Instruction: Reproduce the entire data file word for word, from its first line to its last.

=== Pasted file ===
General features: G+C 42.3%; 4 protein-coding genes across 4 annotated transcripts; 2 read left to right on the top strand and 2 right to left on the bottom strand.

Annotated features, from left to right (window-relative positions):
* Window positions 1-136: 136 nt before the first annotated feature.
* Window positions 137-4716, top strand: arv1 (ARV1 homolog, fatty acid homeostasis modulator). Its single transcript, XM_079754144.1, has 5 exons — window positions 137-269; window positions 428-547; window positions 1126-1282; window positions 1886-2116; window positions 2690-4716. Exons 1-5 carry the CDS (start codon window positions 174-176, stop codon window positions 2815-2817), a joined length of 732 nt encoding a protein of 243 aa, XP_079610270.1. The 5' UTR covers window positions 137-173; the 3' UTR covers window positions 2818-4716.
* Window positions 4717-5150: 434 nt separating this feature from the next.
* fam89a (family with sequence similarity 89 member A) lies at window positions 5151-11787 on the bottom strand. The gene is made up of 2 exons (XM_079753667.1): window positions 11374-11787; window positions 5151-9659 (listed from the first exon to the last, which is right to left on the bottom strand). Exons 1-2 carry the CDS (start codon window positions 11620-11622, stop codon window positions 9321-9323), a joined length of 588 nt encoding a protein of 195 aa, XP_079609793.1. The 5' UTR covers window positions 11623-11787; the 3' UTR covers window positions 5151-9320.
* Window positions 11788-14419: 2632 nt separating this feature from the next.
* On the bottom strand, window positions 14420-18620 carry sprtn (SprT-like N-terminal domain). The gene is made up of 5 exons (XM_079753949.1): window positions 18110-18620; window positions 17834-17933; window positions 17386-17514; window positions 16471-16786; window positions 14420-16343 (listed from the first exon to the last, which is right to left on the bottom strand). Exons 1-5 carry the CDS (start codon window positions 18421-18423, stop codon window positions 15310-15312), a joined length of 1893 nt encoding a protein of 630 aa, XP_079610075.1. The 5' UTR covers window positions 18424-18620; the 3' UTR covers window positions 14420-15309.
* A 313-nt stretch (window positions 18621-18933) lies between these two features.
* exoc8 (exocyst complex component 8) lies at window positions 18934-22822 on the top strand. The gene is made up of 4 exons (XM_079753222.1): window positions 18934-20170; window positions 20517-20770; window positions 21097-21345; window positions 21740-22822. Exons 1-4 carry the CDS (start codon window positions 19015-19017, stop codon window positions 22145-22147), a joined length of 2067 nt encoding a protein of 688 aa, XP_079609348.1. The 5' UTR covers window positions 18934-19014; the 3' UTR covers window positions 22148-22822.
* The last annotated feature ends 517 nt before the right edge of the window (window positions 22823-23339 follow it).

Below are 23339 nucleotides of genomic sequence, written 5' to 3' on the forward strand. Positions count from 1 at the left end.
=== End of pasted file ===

General features: G+C 42.3%; 4 protein-coding genes across 4 annotated transcripts; 2 read left to right on the top strand and 2 right to left on the bottom strand.

Annotated features, from left to right (window-relative positions):
* Window positions 1-136: 136 nt before the first annotated feature.
* Window positions 137-4716, top strand: arv1 (ARV1 homolog, fatty acid homeostasis modulator). Its single transcript, XM_079754144.1, has 5 exons — window positions 137-269; window positions 428-547; window positions 1126-1282; window positions 1886-2116; window positions 2690-4716. Exons 1-5 carry the CDS (start codon window positions 174-176, stop codon window positions 2815-2817), a joined length of 732 nt encoding a protein of 243 aa, XP_079610270.1. The 5' UTR covers window positions 137-173; the 3' UTR covers window positions 2818-4716.
* Window positions 4717-5150: 434 nt separating this feature from the next.
* fam89a (family with sequence similarity 89 member A) lies at window positions 5151-11787 on the bottom strand. The gene is made up of 2 exons (XM_079753667.1): window positions 11374-11787; window positions 5151-9659 (listed from the first exon to the last, which is right to left on the bottom strand). Exons 1-2 carry the CDS (start codon window positions 11620-11622, stop codon window positions 9321-9323), a joined length of 588 nt encoding a protein of 195 aa, XP_079609793.1. The 5' UTR covers window positions 11623-11787; the 3' UTR covers window positions 5151-9320.
* Window positions 11788-14419: 2632 nt separating this feature from the next.
* On the bottom strand, window positions 14420-18620 carry sprtn (SprT-like N-terminal domain). The gene is made up of 5 exons (XM_079753949.1): window positions 18110-18620; window positions 17834-17933; window positions 17386-17514; window positions 16471-16786; window positions 14420-16343 (listed from the first exon to the last, which is right to left on the bottom strand). Exons 1-5 carry the CDS (start codon window positions 18421-18423, stop codon window positions 15310-15312), a joined length of 1893 nt encoding a protein of 630 aa, XP_079610075.1. The 5' UTR covers window positions 18424-18620; the 3' UTR covers window positions 14420-15309.
* A 313-nt stretch (window positions 18621-18933) lies between these two features.
* exoc8 (exocyst complex component 8) lies at window positions 18934-22822 on the top strand. The gene is made up of 4 exons (XM_079753222.1): window positions 18934-20170; window positions 20517-20770; window positions 21097-21345; window positions 21740-22822. Exons 1-4 carry the CDS (start codon window positions 19015-19017, stop codon window positions 22145-22147), a joined length of 2067 nt encoding a protein of 688 aa, XP_079609348.1. The 5' UTR covers window positions 18934-19014; the 3' UTR covers window positions 22148-22822.
* The last annotated feature ends 517 nt before the right edge of the window (window positions 22823-23339 follow it).

Below are 23339 nucleotides of genomic sequence, written 5' to 3' on the forward strand. Positions count from 1 at the left end.